Egypt awarded Russian arms vendor Rosoboronexport a contract for 50 Kamov Ka-52 Alligator combat helicopters, according to Russian media reports. Details of the transaction remained scarce, but it is thought that some of the Egyptian helicopters are maritime version Ka-52K Katran, which was unveiled earlier this year.
The Katran may equip the two Mistral class landing ships that were built by DCNS/STX France for Russia. France stopped delivery after joining the sanctions regime against Russia for its annexation of Crimea. Almost the same day the Ka-52 deal became public, Egypt was revealed as the buyer of the ships. Russian sources insisted that, although Egypt can base its Kamovs on the Mistrals, the Ka-52K is not a part of the Mistral deal.
Moscow and Paris signed the €1.2 billion Mistral deal in January 2011. Both ships have been built and tested at sea. The Vladivostok should have been delivered to Russia in November 2014, and the Sevastopol the following year. But on Sept. 3, 2014, French President François Hollande announced that due to Russia's “recent actions in Ukraine,” the two ships would not be delivered. Following negotiations, Paris and Moscow rendered the contract ineffective in August. Deputy defense minister Yuri Borisov confirmed Moscow’s readiness to clear Russian-made equipment on both ships to be sold to another buyer. The equipment includes a KRET suppression system for electronic warfare, according to the manufacturer.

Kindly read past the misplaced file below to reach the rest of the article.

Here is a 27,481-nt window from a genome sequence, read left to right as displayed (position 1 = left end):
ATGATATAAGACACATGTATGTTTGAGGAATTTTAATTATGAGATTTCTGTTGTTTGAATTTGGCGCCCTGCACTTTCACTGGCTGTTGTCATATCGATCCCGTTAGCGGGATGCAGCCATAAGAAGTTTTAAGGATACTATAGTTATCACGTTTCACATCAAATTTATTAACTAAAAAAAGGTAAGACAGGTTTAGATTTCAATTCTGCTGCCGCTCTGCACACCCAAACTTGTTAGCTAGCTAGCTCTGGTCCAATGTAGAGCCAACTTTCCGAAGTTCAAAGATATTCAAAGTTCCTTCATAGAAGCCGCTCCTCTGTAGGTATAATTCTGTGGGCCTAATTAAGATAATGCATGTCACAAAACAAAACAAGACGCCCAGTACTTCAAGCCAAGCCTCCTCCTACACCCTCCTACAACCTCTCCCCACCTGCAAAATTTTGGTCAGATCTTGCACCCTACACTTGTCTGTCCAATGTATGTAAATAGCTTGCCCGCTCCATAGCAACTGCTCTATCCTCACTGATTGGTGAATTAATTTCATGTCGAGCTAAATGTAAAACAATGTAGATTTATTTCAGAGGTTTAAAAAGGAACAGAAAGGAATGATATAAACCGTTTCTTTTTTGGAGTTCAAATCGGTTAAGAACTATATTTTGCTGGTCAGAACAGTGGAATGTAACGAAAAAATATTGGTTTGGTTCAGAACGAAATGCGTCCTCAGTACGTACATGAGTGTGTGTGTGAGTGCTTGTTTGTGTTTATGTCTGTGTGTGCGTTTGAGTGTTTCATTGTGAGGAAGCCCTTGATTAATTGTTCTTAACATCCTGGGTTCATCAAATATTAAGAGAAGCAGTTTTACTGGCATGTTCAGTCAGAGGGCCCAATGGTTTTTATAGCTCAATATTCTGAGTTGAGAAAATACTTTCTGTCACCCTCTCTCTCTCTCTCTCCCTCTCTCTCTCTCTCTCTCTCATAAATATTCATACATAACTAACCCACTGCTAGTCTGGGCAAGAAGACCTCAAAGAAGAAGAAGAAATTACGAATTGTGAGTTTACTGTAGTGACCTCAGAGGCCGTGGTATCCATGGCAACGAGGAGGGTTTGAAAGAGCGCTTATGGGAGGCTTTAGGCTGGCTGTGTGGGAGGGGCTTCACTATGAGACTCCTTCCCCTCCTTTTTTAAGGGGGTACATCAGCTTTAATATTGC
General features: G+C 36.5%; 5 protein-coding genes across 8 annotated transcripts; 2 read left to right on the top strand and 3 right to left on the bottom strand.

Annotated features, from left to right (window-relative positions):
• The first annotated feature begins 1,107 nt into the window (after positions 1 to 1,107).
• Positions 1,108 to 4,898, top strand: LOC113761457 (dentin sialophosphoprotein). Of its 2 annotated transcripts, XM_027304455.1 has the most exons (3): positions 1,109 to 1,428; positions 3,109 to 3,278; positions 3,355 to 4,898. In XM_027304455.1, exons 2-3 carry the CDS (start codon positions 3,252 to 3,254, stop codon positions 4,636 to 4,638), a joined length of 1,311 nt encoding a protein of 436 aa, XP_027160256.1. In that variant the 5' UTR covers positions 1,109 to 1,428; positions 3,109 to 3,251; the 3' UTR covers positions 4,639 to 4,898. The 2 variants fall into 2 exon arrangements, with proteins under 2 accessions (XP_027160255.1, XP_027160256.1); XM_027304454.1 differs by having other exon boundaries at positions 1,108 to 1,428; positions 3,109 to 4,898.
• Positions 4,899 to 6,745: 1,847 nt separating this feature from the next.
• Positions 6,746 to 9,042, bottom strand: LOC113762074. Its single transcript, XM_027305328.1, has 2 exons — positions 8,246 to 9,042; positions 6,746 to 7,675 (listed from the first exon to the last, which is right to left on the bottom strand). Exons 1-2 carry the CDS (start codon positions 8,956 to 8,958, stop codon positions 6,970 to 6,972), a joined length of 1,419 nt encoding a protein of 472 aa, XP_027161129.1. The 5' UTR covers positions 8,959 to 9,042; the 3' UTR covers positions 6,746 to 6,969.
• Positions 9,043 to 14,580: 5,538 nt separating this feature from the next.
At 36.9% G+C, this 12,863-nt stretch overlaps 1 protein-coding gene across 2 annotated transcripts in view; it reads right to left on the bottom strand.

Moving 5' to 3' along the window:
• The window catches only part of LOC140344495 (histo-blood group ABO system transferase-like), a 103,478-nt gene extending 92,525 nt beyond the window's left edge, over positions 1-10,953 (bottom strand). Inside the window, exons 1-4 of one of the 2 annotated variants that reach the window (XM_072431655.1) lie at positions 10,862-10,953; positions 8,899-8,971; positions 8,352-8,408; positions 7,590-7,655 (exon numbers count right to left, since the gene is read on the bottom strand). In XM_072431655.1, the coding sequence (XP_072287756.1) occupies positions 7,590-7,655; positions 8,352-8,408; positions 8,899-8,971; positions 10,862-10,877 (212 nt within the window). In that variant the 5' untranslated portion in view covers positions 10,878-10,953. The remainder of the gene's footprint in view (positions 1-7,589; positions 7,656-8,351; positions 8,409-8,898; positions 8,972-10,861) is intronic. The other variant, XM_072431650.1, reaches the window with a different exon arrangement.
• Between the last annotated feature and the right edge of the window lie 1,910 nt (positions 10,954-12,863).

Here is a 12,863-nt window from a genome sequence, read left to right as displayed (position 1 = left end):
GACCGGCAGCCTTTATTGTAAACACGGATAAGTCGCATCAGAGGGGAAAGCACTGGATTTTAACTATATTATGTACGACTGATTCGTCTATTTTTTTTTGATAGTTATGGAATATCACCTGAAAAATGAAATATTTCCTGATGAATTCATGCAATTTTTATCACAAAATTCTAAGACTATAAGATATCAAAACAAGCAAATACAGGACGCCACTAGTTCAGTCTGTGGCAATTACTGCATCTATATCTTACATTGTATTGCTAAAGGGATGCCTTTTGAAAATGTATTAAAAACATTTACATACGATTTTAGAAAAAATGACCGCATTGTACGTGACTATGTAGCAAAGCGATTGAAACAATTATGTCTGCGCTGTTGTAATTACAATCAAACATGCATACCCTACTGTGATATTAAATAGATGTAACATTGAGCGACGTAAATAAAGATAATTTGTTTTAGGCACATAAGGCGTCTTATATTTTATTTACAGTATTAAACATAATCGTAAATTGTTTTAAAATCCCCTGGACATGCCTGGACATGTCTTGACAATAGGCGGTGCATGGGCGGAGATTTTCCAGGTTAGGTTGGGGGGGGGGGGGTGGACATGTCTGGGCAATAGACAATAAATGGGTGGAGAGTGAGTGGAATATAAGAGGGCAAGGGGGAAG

Saudi Arabia, which needs the support of Egyptian troops in Yemen, is believed to have funded recent Egyptian weapons purchases. The Mistral class ships are designed to transport troops and armored vehicles, which makes them suitable for the Yemen campaign. The Russian navy wanted the Mistrals to carry Kamov combat rotorcraft for fire support. With a maximum displacement of 21,300 metric tons, the ships can carry up to 16 heavy or 35 light helicopters, and up to 900 troops.
Russia views Egypt as a potential buyer for MiG-35 multirole fighters. In Egyptian service, these would replace MiG-21 fighters of Russian and Chinese origin. Estimates on the quantity of fighters Egypt could buy vary from between 46 and 62, depending on sources. The Moscow-based Vedomosti newspaper reported that the deal would be worth $2 billion.
Syria, too, may receive 12 MiGs that it ordered in 2008. Shipments could place in 2016-2017, according to Russian media reports. Syria selected the MiG-29M/M2, which shares an airframe and systems with the newer, advanced MiG-35.